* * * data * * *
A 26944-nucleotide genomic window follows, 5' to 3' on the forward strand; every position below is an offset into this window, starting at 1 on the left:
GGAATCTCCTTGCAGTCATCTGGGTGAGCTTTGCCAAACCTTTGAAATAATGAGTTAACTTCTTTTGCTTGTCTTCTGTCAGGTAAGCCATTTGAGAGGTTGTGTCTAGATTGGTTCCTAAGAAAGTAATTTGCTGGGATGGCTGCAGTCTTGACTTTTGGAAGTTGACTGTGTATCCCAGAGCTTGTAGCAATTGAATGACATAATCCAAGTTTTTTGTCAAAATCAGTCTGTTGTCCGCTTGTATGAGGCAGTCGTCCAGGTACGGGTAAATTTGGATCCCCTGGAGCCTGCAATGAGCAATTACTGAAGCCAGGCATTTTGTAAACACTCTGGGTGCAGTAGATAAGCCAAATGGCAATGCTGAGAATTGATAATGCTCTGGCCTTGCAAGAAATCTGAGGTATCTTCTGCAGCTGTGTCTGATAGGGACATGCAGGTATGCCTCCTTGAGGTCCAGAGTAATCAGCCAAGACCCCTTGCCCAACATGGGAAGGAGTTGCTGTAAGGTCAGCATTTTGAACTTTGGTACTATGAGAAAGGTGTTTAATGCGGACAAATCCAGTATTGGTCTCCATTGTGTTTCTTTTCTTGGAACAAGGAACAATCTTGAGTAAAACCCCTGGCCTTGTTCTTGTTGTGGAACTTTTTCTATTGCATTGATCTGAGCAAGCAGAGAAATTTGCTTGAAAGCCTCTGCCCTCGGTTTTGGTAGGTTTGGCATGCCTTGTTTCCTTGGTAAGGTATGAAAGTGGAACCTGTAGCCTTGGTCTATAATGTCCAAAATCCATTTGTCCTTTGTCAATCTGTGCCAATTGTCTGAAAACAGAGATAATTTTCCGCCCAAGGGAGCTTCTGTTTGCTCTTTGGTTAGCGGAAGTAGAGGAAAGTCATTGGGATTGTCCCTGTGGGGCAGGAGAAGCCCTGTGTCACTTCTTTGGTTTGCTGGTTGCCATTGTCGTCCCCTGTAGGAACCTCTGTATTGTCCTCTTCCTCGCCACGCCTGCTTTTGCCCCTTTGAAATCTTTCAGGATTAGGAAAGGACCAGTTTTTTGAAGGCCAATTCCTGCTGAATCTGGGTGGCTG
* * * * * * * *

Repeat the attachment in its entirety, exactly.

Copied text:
A 26944-nucleotide genomic window follows, 5' to 3' on the forward strand; every position below is an offset into this window, starting at 1 on the left:
GGAATCTCCTTGCAGTCATCTGGGTGAGCTTTGCCAAACCTTTGAAATAATGAGTTAACTTCTTTTGCTTGTCTTCTGTCAGGTAAGCCATTTGAGAGGTTGTGTCTAGATTGGTTCCTAAGAAAGTAATTTGCTGGGATGGCTGCAGTCTTGACTTTTGGAAGTTGACTGTGTATCCCAGAGCTTGTAGCAATTGAATGACATAATCCAAGTTTTTTGTCAAAATCAGTCTGTTGTCCGCTTGTATGAGGCAGTCGTCCAGGTACGGGTAAATTTGGATCCCCTGGAGCCTGCAATGAGCAATTACTGAAGCCAGGCATTTTGTAAACACTCTGGGTGCAGTAGATAAGCCAAATGGCAATGCTGAGAATTGATAATGCTCTGGCCTTGCAAGAAATCTGAGGTATCTTCTGCAGCTGTGTCTGATAGGGACATGCAGGTATGCCTCCTTGAGGTCCAGAGTAATCAGCCAAGACCCCTTGCCCAACATGGGAAGGAGTTGCTGTAAGGTCAGCATTTTGAACTTTGGTACTATGAGAAAGGTGTTTAATGCGGACAAATCCAGTATTGGTCTCCATTGTGTTTCTTTTCTTGGAACAAGGAACAATCTTGAGTAAAACCCCTGGCCTTGTTCTTGTTGTGGAACTTTTTCTATTGCATTGATCTGAGCAAGCAGAGAAATTTGCTTGAAAGCCTCTGCCCTCGGTTTTGGTAGGTTTGGCATGCCTTGTTTCCTTGGTAAGGTATGAAAGTGGAACCTGTAGCCTTGGTCTATAATGTCCAAAATCCATTTGTCCTTTGTCAATCTGTGCCAATTGTCTGAAAACAGAGATAATTTTCCGCCCAAGGGAGCTTCTGTTTGCTCTTTGGTTAGCGGAAGTAGAGGAAAGTCATTGGGATTGTCCCTGTGGGGCAGGAGAAGCCCTGTGTCACTTCTTTGGTTTGCTGGTTGCCATTGTCGTCCCCTGTAGGAACCTCTGTATTGTCCTCTTCCTCGCCACGCCTGCTTTTGCCCCTTTGAAATCTTTCAGGATTAGGAAAGGACCAGTTTTTTGAAGGCCAATTCCTGCTGAATCTGGGTGGCTG